New Government plans aim to see rough sleeping eradicated in England within the next decade, with up to 6,000 vulnerable people receiving specialist support to prevent homelessness.
There are also plans targeted at individual groups such as LGBT+ people, as well as those leaving prison, with a focus on prevention, as well as intervention and recovery.
‘I Am Determined To Make It A Thing Of The Past’
James Brokenshire, the Communities Secretary. Image Credit: Number 10 / Flickr
Speaking about the plans, Communities Secretary James Brokenshire, said it was “simply unacceptable that people have to sleep on our streets” and that he was “determined to make it a thing of the past.”
“Whether people are at risk of rough sleeping, already on the streets or in need of settled accommodation, we now have a solid plan to help the most vulnerable in our society.
“And this is not just about putting a roof over their heads but helping them find a place to call home,” he added.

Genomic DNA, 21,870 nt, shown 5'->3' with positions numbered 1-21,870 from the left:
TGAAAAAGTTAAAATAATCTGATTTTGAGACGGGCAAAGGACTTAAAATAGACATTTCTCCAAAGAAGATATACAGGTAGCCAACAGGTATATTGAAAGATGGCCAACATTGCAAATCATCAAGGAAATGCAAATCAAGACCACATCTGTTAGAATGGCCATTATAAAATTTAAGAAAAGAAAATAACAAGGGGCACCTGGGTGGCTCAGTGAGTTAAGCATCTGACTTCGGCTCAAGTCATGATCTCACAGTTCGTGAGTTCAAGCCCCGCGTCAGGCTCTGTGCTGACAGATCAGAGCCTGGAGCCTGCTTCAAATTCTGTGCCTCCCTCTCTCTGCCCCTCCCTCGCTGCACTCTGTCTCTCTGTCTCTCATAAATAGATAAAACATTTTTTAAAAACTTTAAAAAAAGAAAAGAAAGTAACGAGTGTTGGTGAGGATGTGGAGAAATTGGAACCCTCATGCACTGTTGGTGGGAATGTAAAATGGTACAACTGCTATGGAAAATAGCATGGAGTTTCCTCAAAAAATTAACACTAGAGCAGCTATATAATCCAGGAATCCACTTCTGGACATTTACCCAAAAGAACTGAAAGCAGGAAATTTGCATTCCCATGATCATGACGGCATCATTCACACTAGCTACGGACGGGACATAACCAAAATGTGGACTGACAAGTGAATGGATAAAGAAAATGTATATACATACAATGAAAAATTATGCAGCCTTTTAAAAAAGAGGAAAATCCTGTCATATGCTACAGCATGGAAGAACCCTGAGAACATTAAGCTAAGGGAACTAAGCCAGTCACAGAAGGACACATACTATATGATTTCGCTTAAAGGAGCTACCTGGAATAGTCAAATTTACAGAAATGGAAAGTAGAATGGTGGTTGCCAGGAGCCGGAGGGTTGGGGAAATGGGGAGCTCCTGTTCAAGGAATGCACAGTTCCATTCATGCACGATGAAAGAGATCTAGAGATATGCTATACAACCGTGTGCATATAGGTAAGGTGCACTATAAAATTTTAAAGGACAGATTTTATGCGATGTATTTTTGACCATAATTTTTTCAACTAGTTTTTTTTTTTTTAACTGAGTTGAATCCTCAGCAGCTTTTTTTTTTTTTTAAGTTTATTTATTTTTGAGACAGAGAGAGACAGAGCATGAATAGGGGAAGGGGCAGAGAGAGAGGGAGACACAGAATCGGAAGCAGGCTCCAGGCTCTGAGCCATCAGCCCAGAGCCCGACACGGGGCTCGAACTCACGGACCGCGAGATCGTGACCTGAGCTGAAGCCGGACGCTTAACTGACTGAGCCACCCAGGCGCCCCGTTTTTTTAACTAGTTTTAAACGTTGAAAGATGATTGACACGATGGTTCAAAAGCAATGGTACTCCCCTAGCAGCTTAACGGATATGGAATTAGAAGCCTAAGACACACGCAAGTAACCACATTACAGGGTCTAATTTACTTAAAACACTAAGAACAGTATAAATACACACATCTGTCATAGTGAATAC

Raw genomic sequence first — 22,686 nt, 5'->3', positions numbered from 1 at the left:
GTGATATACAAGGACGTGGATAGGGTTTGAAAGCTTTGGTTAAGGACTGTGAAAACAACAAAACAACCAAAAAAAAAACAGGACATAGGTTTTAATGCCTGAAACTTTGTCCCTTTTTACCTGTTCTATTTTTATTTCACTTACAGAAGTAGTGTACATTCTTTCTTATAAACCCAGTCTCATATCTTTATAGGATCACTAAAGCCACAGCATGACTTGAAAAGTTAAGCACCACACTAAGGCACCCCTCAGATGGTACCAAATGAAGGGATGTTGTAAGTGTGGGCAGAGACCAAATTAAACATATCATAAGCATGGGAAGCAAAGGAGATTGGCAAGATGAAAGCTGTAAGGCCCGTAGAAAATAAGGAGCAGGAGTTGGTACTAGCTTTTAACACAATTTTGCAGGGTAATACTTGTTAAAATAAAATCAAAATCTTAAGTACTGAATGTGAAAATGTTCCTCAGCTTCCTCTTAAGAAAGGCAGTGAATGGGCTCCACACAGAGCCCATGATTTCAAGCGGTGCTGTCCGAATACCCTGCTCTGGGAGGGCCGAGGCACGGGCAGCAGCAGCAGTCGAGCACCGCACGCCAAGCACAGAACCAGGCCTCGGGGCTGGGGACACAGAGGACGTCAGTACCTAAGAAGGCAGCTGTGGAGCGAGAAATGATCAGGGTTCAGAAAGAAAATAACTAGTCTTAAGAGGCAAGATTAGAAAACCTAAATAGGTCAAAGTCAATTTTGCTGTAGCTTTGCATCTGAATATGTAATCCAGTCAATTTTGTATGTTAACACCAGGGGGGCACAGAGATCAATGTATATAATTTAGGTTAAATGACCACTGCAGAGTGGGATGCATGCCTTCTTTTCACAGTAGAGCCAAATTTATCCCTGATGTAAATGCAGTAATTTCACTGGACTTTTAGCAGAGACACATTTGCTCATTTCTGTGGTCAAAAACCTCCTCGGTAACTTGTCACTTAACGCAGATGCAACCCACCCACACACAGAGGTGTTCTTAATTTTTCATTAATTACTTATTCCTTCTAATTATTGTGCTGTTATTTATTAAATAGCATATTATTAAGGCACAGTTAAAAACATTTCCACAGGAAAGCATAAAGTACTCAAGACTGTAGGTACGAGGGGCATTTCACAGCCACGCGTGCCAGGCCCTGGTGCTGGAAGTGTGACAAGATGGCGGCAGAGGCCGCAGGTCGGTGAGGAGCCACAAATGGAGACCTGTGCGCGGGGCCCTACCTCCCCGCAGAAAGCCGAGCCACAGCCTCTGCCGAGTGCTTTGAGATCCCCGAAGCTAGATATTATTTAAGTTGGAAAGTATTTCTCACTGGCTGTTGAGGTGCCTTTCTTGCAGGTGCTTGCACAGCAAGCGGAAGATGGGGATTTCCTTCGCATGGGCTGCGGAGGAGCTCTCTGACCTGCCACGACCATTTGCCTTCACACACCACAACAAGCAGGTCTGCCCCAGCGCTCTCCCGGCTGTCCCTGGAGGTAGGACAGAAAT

We now have a solid plan to help the most vulnerable in our society.
James Brokenshire MP
“They need and deserve our support and, through our expert-backed strategy, I am confident they will get it.”
‘Not New Money’
Image Credit: Unsplash
However, the plans have come under some criticism from Labour MPs, after it was revealed the plans are not back by new money.
Shocked that we were told last night that ‘new’ rough sleeping strategy is new money and now James Brokenshire says its not. ‘Reprioritisation’.
— Sarah Jones MP (@LabourSJ) August 13, 2018
Sarah Jones, MP for Croydon Central and the Shadow Housing minister, said she was “shocked” after the Government admitted half of the money had already committed to tackling homelessness.
The rest comes from ‘reprioritisation’, meaning cuts and underspends elsewhere.
Previously his junior minister Chris Philip had claimed the money was new.
Figures show that more than 4,750 people are currently thought to be sleeping rough in England, something which touches on several of our most basic human rights such as health, education – and of course, the right to adequate housing.
However, homeless charities have been broadly positive about the new plans. The Chief Executive of Shelter Polly Neate said it was clearly “a step forward”, but not “a total fix for homelessness.”
“We still need to tackle the chronic lack of genuinely affordable homes, deep instability of renting and problems with housing benefit that are leaving so many without a home.”